As an ice cream maker and cookbook writer, I am frequently asked questions about ice cream. Obvious statement. Questions range from how to make ice cream, such as what ingredients to use, and questions about flavor and texture. The second most popular question often asks about what type of ice cream maker I use. My response is often two fold – first I always make the point that simpler is better for the typical home cook. Any frozen canister version of an ice cream maker, whether stand alone or attached to a mixer, if just fine. These styles of ice cream makers work great and only take a little bit of planning ahead to ensure that the canister is completely frozen before use. The second part of my answer to the ice cream maker question is about my own ice cream maker. For the past five years I have been using a countertop ice cream maker with a built in compressor (Cuisinart ICE-50BC Supreme Ice Cream Maker) which allows me to make ice cream whenever I want without planning ahead for freezing. This type of ice cream maker also works really well for multiple batches in one day, which is not possible if you only have one freezing canister. If you read my review in the FAQ section of the Scoop Adventures site, you will notice that I have overall liked my experience with this machine.
A few weeks ago I was contacted by a public relations consultant working for Breville and was asked if I would like to try out their new countertop ice cream maker – The Smart Scoop. I am not always quick to accept free stuff, but I could not pass up the offer. As I said, I have been using the same ice cream maker for five years and it is starting to wear out. I was really interested in trying out another brand and newer ice cream maker so I accepted the offer and decided to give the machine a try.
My first batch of the ice cream in the new ice cream maker was my Peppermint Patty Ice Cream. The Smart Scoop possesses several functions that I really like. It has a Pre-Cool function which allows me to pre-cool the machine and get it to temperature before adding the ice cream; this helps shorten freezing time and improve texture. There are several temperature settings available on the machine, which allow the maker to adjust freezing temperature for the type of product you are making – warmer for sorbet and coldest for ice cream. I chose the gelato setting (about -27 degrees C), which is slightly warmer than the ice cream setting, and it worked really well. The only downside is that the instruction manual does not provide any guidance to help you decide what temperature to use. Another temperature function worth mentioning is the Keep Cool function which allows you to churn the ice cream and keep the ice cream at temperature until you are ready to remove it from the machine. The machine will move the dasher periodically to maintain texture. I have not used this function but I think it will come in handy if I am busy with other things around the house.
Another big plus about the Smart Scoop is that it is quiet! My Cuisinart machine became extremely loud over time as the plastic gears wore down. Granted, I have not used the new Cuisinart machine which is self-contained and may also be quiet, however I know that I really like the low noise level of the Breville Smart Scoop. It makes enough noise that you can still hear when the ice cream is getting harder, but I no longer need to turn up my TV so it is louder than the machine.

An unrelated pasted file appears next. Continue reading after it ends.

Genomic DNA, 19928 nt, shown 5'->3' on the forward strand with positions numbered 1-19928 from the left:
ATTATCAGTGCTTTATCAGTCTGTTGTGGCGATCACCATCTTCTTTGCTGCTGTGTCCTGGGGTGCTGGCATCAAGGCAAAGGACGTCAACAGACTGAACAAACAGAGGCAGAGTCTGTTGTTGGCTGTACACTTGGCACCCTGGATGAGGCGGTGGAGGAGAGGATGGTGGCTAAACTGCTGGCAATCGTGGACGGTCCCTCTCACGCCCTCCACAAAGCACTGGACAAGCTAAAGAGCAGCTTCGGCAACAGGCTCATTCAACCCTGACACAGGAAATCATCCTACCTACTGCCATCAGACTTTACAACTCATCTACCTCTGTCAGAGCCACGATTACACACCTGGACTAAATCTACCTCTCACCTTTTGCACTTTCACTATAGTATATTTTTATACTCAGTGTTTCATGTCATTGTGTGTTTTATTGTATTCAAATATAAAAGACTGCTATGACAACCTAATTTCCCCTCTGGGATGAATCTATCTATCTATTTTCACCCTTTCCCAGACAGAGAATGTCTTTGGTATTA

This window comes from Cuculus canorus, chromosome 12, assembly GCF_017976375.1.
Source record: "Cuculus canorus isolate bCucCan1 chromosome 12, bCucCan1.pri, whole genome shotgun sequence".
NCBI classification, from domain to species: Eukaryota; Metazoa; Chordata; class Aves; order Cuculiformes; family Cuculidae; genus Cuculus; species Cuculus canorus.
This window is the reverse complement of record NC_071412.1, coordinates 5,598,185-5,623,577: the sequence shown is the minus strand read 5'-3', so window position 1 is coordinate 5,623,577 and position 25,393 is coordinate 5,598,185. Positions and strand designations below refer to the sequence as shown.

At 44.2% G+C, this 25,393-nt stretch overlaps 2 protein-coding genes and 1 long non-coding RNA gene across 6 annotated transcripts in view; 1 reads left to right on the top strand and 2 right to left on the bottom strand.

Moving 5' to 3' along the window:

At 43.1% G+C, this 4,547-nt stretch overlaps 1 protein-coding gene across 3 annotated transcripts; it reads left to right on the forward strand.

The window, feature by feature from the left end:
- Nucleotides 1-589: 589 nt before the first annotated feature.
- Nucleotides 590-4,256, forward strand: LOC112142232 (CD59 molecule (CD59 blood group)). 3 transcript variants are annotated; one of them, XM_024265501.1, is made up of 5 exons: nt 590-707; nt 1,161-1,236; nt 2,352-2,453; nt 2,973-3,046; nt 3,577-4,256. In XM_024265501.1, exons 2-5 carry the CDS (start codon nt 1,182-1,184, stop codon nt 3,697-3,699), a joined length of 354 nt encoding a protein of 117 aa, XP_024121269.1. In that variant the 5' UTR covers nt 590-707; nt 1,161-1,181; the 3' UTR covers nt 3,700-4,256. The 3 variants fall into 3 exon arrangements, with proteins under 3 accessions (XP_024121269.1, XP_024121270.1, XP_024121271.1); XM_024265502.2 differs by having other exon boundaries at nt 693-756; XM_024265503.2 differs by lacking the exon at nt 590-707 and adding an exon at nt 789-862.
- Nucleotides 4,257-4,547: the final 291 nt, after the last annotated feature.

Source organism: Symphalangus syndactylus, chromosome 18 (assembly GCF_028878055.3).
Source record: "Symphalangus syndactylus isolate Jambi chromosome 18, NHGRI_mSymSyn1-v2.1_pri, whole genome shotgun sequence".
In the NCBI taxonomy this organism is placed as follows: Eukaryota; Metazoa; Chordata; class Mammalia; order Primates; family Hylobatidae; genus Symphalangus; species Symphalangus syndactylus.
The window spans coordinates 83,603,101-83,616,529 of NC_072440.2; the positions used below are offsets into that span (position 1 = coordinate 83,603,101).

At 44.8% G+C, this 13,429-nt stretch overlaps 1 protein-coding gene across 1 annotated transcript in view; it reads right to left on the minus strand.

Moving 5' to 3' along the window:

A fun feature of the Breville Smart Scoop is that it signals to you when it is time to add mix-ins. Apparently some of the new technology used in this machine allows the machine to sense the denseness of the ice cream and know when it is done, so I guess it can also sense when it is getting close to completing churning and signal to you to add mix-ins. Pretty cool.
Churning time for my 1 quart of ice cream (on the gelato temperature setting) took about 40 minutes from start to finish, plus an extra 20 minutes to pre-cool the machine. Another plus about the machine design is that it includes a removable lid that allows to easy access to the ice cream while churning to assess texture and add mix-ins. I did find that the design of the removable freezer bowl a bit awkward, with the dasher coming up through the center of the bowl which made it slightly difficult to remove all of the churned ice cream. It was also somewhat difficult to hold the dasher and remove the ice cream without making a mess.
In summary, I feel that the Breville Smart Scoop is a well-designed ice cream maker with user-friendly features. The ice cream I made had a great texture, in part because of my awesome recipe:) but definitely because of a great machine with good temperature control. I will continue using this ice cream machine to make my ice creams. If you make ice cream frequently and/or do not like messing with the frozen canisters, I recommended you purchase this ice cream maker.
Pre-cool and Keep Cool functions
Adjustable temperature control to modify texture
Signal for adding mix-ins
Removable lid for easy access to ice cream while churning
Great texture results
Freezer bowl design slightly awkward thus leading to challenges removing every bit of ice cream from the bowl
Dasher design makes for somewhat messy ice cream removal
Little instruction included about how to use temperature control settings
Disclosure: I was provided a Breville Smart Scoop ice cream maker for free. It was not expected that I write a review, I chose to do so due to my positive experience with the machine. All statements and opinions included in the review are solely my own.
Photos from Breville website